Cette session, je suis chargée de cours à la Faculté des sciences de l’éducation de l’Université de Montréal et j’ai le plaisir de donner le cours de Sociolinguistique et FLS (français, langue seconde). Ce cours s’adresse à de futurs enseignants de français susceptibles de se retrouver dans des classes d’accueil au primaire et au secondaire ou encore d’enseigner la francisation aux adultes immigrants. Mon objectif dans ce cours peut se résumer grossièrement à sensibiliser ces futurs enseignants de français langue seconde aux enjeux de diversité linguistique à l’école québécoise. Continue reading
Watching one’s grandchildren grow up is the ultimate payback for all the demands of parenting. One has the privilege of being close to the extraordinary and unrepeatable phenomenon of childhood without having to shoulder all the responsibility. But, like parenting, grandparenting is turning out to be full of surprises. Thus far it’s been a kinder, gentler learning curve—so much of what comes along is a spruced-up 21st-century version of what I remember living through thirty or so years ago—but any learning curve is going to lead to unexpected vantage points. Continue reading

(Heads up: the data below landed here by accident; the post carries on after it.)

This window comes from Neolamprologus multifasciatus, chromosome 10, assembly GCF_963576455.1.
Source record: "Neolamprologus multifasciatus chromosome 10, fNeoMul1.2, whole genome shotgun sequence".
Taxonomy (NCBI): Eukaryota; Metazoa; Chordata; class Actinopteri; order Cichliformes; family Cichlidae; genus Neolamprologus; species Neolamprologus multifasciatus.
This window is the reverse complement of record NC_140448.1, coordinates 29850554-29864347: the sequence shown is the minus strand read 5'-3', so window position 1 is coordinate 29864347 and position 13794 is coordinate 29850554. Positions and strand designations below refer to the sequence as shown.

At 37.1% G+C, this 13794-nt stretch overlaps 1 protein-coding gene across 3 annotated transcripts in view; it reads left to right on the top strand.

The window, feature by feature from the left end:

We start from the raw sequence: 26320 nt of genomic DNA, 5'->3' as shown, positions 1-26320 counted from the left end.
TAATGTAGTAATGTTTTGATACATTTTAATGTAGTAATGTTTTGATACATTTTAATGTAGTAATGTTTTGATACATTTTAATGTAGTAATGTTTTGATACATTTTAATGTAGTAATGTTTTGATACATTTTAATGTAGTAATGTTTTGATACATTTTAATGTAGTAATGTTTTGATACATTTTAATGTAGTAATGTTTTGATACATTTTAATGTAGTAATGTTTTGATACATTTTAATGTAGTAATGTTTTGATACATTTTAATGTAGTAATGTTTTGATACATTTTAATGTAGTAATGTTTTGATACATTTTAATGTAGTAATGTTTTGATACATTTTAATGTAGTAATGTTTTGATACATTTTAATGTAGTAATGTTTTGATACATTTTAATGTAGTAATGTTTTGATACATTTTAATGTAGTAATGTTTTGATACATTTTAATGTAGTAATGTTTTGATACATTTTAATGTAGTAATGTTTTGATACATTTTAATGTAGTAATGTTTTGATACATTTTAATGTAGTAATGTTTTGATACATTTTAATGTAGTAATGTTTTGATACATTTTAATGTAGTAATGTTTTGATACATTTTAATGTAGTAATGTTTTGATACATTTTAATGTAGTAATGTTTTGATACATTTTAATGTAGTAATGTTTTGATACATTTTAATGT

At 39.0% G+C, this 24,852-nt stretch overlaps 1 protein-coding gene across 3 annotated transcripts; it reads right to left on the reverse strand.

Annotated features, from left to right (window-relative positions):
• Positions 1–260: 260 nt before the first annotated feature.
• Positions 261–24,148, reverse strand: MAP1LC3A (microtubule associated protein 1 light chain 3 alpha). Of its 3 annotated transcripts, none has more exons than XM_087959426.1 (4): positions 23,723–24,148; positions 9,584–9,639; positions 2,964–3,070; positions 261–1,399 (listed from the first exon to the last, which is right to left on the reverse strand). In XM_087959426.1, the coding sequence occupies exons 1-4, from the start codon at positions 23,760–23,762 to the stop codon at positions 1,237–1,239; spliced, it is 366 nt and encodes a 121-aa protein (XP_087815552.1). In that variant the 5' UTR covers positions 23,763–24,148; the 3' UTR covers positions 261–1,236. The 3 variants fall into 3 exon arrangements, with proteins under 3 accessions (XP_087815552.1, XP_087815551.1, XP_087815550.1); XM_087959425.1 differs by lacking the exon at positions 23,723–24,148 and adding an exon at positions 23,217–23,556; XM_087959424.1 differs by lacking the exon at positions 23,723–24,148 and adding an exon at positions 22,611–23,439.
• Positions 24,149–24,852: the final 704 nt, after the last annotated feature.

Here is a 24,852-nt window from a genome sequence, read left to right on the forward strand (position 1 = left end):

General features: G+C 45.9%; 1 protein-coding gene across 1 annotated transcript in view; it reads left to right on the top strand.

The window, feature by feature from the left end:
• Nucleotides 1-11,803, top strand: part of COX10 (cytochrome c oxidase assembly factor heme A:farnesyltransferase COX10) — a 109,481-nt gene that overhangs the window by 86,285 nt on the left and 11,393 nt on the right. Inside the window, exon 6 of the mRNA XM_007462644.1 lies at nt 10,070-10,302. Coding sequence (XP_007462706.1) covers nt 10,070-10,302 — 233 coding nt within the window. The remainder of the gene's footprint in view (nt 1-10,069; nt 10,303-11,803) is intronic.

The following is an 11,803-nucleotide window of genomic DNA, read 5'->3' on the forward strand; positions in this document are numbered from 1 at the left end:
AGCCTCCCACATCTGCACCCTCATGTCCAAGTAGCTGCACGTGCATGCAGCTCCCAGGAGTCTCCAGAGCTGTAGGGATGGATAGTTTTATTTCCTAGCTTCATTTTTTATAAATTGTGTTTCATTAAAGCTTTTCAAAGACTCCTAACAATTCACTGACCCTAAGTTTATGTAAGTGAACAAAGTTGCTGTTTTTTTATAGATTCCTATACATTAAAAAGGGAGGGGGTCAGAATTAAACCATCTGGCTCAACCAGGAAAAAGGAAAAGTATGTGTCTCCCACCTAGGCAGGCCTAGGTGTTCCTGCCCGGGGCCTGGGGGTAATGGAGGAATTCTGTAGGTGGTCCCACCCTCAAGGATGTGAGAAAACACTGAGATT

I didn’t necessarily expect any of my three daughters to follow my career path. Imagine my surprise, then, when my youngest daughter, who studied fine arts and then worked as a technical writer, announced that she would be going to Japan to be an ALT (Assistant Language Teacher) with the JET (Japan Exchange and Teaching) program, stepping, at least for a time, into my linguistics and second language education path!
Jessica Irvine resides on Treaty 4 land – Home of the Nakota, Dakota, Lakota, Saulteaux, Nêhiyawak (Cree), and Métis. She completed her Bachelor of Education in French Education at the University of Regina. Currently she teaches grade 1 through 8 Core French with Regina Public Schools. She has also returned to the University of Regina and is completing her Masters of Education in Curriculum and Instruction. Her research interests include curriculum development, language policy, identity theory, cultural, Indigenous language revitalization, creating curriculums based on one’s “place”, lifewriting, qualitative inquiry, Indigenous methodologies, bilingualism, and multilingualism. Jessica’s thesis will focus on the cultural outcomes of the Saskatchewan Core French curriculum from both Indigenous and non-Indigenous perspectives. When Jessica isn’t writing, reading, or researching, she is either out running or hiking with her 4-legged running partner, Ginny, or training for Spartan obstacle course races.
During my time in Montreal (and thanks to my student medical/dental insurance), I have had several visits to the dentist. On each occasion, the use of language in the dentist’s office in a bi(/multi)lingual city in a French-speaking province has fascinated me.